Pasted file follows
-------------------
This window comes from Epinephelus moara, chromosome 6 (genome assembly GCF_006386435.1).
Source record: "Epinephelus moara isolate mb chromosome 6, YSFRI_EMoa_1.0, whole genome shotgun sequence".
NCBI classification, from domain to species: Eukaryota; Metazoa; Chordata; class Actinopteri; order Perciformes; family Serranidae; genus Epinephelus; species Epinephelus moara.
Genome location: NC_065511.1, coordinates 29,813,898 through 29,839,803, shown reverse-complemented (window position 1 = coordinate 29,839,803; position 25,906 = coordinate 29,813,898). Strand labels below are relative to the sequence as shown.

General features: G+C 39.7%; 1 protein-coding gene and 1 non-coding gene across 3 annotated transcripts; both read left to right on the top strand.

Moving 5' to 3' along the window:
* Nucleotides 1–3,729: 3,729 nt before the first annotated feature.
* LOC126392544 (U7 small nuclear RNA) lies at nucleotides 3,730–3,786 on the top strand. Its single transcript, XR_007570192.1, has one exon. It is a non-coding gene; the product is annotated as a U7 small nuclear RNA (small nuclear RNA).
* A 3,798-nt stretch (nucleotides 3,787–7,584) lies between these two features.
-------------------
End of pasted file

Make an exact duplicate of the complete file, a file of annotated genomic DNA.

This window comes from Epinephelus moara, chromosome 6 (genome assembly GCF_006386435.1).
Source record: "Epinephelus moara isolate mb chromosome 6, YSFRI_EMoa_1.0, whole genome shotgun sequence".
NCBI classification, from domain to species: Eukaryota; Metazoa; Chordata; class Actinopteri; order Perciformes; family Serranidae; genus Epinephelus; species Epinephelus moara.
Genome location: NC_065511.1, coordinates 29,813,898 through 29,839,803, shown reverse-complemented (window position 1 = coordinate 29,839,803; position 25,906 = coordinate 29,813,898). Strand labels below are relative to the sequence as shown.

General features: G+C 39.7%; 1 protein-coding gene and 1 non-coding gene across 3 annotated transcripts; both read left to right on the top strand.

Moving 5' to 3' along the window:
* Nucleotides 1–3,729: 3,729 nt before the first annotated feature.
* LOC126392544 (U7 small nuclear RNA) lies at nucleotides 3,730–3,786 on the top strand. Its single transcript, XR_007570192.1, has one exon. It is a non-coding gene; the product is annotated as a U7 small nuclear RNA (small nuclear RNA).
* A 3,798-nt stretch (nucleotides 3,787–7,584) lies between these two features.